While the business press has been preoccupied with day-to-day events in the ongoing saga of Government, er, General Motors, it has failed to note that its two closest competitors have gained substantial ground -- and quickly.
Gosh, I wonder why this has happened?
For three months going on four, virtually no one in the press has looked into reasons for the clear consumer shunning of GM, let alone the combined gains made by Toyota and Ford. Yes, the industry as a whole is in a slump, but, as you can see, that is nowhere near the whole story.
The government bailouts of GM and Chrysler were announced on December 20. I believe that Toyota's dramatic gain in January occurred largely because of consumers' negative reactions to those bailouts. Alternative explanations for such a dramatic shift are in short supply. The only question is how much of the shift occurred for principled reasons (not wanting to buy from a bailed-out company) as opposed to practical ones (long-term concerns about warranties and repairs).
Ford's gain on GM has been more gradual. I believe this is because early media coverage of the GM and Chrysler bailouts frequently referred to "the domestic auto industry" as a whole and to "Detroit," and significantly downplayed Ford's non-participation. As consumer awareness of Ford's non-bailed-out status has gradually grown, so have its sales as a percentage of GM's, though mostly at the expense of Toyota.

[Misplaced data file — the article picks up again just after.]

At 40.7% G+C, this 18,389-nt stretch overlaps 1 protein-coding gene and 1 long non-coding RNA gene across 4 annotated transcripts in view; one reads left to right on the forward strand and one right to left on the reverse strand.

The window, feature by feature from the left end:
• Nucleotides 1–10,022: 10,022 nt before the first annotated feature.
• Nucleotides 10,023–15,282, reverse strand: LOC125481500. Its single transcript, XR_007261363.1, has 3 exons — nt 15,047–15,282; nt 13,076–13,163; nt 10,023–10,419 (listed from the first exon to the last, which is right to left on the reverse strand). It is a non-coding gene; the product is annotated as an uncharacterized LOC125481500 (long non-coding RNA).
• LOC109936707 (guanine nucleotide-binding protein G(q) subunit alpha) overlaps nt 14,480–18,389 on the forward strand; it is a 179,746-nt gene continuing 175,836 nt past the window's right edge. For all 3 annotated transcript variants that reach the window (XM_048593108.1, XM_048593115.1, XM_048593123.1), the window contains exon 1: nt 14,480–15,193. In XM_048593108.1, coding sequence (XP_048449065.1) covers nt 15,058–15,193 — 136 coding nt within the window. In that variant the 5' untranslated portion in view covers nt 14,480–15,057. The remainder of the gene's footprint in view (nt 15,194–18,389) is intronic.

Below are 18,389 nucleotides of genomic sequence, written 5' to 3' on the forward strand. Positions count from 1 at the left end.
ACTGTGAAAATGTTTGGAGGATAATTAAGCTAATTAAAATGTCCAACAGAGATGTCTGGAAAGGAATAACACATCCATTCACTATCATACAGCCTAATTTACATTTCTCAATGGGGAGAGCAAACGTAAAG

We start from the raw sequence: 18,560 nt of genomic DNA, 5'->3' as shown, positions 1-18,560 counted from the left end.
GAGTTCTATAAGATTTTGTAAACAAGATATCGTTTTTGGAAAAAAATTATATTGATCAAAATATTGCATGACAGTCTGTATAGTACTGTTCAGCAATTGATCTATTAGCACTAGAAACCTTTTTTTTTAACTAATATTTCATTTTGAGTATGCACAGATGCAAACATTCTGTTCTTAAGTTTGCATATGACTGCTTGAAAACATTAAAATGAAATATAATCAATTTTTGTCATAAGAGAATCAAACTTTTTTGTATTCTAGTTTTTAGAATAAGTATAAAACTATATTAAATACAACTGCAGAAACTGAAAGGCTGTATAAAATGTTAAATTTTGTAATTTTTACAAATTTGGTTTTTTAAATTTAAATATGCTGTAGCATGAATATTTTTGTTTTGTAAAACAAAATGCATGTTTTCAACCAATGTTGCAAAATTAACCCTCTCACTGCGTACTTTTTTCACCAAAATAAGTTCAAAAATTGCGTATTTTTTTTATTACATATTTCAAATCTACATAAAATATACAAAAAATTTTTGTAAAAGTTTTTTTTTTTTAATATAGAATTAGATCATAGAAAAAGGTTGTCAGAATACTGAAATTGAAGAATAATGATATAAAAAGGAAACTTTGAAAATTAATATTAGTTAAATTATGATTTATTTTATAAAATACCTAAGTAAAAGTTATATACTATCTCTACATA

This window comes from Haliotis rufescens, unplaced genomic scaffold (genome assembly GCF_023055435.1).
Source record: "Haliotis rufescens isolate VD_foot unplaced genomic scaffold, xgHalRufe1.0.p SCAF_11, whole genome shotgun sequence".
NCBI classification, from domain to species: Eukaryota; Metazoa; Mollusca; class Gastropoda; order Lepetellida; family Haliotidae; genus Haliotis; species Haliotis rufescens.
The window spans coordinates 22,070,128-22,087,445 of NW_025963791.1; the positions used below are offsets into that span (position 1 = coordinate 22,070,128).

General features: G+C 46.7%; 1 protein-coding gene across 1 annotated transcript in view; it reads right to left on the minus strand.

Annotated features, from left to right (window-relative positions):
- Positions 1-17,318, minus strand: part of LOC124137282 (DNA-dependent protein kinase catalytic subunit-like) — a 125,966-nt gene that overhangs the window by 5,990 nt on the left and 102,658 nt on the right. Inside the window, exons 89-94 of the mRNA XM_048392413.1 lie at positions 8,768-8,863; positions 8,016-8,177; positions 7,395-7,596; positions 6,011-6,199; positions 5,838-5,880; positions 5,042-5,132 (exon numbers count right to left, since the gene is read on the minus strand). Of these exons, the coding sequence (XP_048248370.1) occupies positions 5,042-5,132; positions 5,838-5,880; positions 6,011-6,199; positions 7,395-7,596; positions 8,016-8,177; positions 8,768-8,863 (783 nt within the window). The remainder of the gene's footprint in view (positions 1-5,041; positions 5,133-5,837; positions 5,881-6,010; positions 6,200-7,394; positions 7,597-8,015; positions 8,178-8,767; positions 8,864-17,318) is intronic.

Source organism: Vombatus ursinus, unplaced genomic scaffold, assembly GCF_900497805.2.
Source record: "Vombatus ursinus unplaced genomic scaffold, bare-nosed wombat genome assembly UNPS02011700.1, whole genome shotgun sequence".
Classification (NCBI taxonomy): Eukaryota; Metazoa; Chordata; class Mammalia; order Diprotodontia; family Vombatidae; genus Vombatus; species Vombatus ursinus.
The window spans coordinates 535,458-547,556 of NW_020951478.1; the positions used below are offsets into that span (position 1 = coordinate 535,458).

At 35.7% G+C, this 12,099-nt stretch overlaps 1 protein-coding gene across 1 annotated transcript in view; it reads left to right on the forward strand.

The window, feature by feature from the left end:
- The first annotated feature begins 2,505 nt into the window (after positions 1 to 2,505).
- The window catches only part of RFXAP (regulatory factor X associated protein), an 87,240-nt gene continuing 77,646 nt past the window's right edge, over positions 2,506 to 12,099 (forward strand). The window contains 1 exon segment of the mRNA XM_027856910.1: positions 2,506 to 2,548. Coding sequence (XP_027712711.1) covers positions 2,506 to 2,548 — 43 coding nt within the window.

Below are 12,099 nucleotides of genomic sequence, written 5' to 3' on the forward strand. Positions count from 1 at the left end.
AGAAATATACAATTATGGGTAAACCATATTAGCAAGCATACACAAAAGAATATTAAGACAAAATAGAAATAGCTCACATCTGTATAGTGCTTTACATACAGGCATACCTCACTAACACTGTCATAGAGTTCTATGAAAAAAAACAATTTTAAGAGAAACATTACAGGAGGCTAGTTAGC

The above results have occurred during just the first three months after the government first "lent" GM and Chrysler bailout funds. In late March, President Obama and his car czars took their intervention to the next level. GM CEO Rick Wagoner resigned "at Obama's behest." Obama deliberately and visibly decided that the government would back GM's and Chrysler's warranties. As of this morning, it has become clear that Uncle Sam and the United Auto Worders are gunning for dominant control of whatever is left of both companies.
What if the backlash against the bailed-out also has accelerated further in reaction to the government's actions during the past month? If it hasn't, why has GM, which made a big deal of not needing a bailout installment seven short weeks ago, rushed into 9-week shutdowns at most of its plants? Why is there so much talk of a smaller, leaner GM?
If there has indeed been a bigger backlash against the bailed-out, April's sales results (or May's, or June's) may break news that was unthinkable as little as six months ago: that General Motors, for the first time in 80 years, is no longer the USA's number one automaker. If that happens, it will be a big surprise to casual news consumers. It shouldn't be, and wouldn't be, but for myopic establishment media coverage.
Cross-posted at BizzyBlog.com.